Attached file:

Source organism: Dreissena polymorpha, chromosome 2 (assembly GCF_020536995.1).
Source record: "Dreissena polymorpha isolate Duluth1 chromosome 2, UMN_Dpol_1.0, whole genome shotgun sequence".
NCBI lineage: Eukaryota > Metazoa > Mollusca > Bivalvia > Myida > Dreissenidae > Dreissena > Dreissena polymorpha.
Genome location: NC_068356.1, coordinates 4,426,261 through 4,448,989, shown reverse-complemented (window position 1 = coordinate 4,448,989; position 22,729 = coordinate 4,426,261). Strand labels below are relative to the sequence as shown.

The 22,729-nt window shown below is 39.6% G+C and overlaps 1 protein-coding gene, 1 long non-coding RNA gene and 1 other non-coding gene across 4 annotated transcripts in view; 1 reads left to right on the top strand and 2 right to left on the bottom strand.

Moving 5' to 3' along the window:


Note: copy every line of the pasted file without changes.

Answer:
Source organism: Dreissena polymorpha, chromosome 2 (assembly GCF_020536995.1).
Source record: "Dreissena polymorpha isolate Duluth1 chromosome 2, UMN_Dpol_1.0, whole genome shotgun sequence".
NCBI lineage: Eukaryota > Metazoa > Mollusca > Bivalvia > Myida > Dreissenidae > Dreissena > Dreissena polymorpha.
Genome location: NC_068356.1, coordinates 4,426,261 through 4,448,989, shown reverse-complemented (window position 1 = coordinate 4,448,989; position 22,729 = coordinate 4,426,261). Strand labels below are relative to the sequence as shown.

The 22,729-nt window shown below is 39.6% G+C and overlaps 1 protein-coding gene, 1 long non-coding RNA gene and 1 other non-coding gene across 4 annotated transcripts in view; 1 reads left to right on the top strand and 2 right to left on the bottom strand.

Moving 5' to 3' along the window: